[¶6] The appellant was arrested the next morning and charged with two counts of aggravated assault and battery in violation of Wyo. Stat. Ann. § 6-2-502(a)(i)(b) (LexisNexis 2009), conspiracy to commit aggravated assault and battery in violation of Wyo. Stat. Ann. § 6-2-502(a)(i)(b), § 6-1-303(a), and § 6-1-304, and kidnapping in violation of Wyo. Stat. Ann. § 6-2-201(a)(iii), (b)(i), (d). The State later filed an Amended Information including reference to the habitual offender statute found at Wyo. Stat. Ann. § 6-10-201(a)(i)(b)(ii).*fn1 The appellant was tried on January 25, 2010. The jury found the appellant guilty of aggravated assault and battery, simple battery, and kidnapping. The jury returned a not guilty verdict regarding the conspiracy charge. Following a separate jury trial relating to the habitual offender status, the jury found the appellant guilty, and the district court decreed habitual offender status as it related to the aggravated assault and battery charge and the kidnapping charge. Several months later the district court sentenced the appellant to life imprisonment for the aggravated assault and battery conviction, 180 days for the battery conviction, and life imprisonment for the kidnapping conviction.*fn2 The district court ordered the convictions to run concurrently. The appellant timely appealed.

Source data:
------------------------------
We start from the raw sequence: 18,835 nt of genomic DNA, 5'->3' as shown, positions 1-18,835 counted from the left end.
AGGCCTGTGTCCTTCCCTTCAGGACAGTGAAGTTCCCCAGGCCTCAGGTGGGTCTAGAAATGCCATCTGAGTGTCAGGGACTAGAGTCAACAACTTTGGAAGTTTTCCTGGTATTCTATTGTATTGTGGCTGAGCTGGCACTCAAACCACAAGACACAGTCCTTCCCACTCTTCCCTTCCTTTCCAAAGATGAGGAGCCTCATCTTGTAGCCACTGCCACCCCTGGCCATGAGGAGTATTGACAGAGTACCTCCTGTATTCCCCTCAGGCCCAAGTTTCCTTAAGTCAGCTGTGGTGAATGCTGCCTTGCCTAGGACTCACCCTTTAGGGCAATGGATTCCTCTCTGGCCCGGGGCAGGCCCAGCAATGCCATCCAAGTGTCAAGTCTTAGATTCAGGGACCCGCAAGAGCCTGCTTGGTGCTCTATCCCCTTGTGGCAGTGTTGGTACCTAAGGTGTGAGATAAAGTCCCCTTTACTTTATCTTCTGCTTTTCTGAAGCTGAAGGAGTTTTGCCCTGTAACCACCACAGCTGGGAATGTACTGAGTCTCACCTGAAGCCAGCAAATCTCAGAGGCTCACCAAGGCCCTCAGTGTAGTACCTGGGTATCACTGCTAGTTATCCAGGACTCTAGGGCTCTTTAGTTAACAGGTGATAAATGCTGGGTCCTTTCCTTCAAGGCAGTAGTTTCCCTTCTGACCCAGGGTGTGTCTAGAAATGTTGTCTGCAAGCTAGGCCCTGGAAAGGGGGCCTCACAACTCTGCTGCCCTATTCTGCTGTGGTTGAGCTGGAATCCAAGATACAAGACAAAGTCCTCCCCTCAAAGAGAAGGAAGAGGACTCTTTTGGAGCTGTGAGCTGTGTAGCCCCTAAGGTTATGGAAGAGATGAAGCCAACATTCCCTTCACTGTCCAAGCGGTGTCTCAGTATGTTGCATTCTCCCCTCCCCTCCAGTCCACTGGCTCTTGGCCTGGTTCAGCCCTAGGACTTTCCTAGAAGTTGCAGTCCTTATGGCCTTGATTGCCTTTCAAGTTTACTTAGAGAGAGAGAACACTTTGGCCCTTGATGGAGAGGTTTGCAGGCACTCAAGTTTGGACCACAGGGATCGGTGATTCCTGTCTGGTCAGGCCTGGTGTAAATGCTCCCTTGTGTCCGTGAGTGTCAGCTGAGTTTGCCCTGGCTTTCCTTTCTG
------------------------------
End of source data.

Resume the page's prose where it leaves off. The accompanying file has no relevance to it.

DISCUSSION

Did the district court abuse its discretion when it admitted evidence of the events that occurred on March 1, 2009?

[¶7] The appellant argues that the district court abused its discretion when it admitted testimony relating to the incident on the night of Sunday, March 1, 2009, when the appellant, the appellant's brother, and an acquaintance allegedly held the victim at knife point. Specifically, the appellant argues that this testimony was uncharged misconduct evidence, governed by W.R.E. 404(b)*fn3 , the State failed to provide adequate notice of its intent to use such evidence, and the district court failed to order a Gleason hearing relating to the evidence. The State counters that this evidence was not governed by W.R.E. 404(b) because it was direct evidence of one of the crimes charged, namely conspiracy. In the alternative, the State argues that the evidence would have been admitted under W.R.E. 404(b) as "course of conduct" evidence.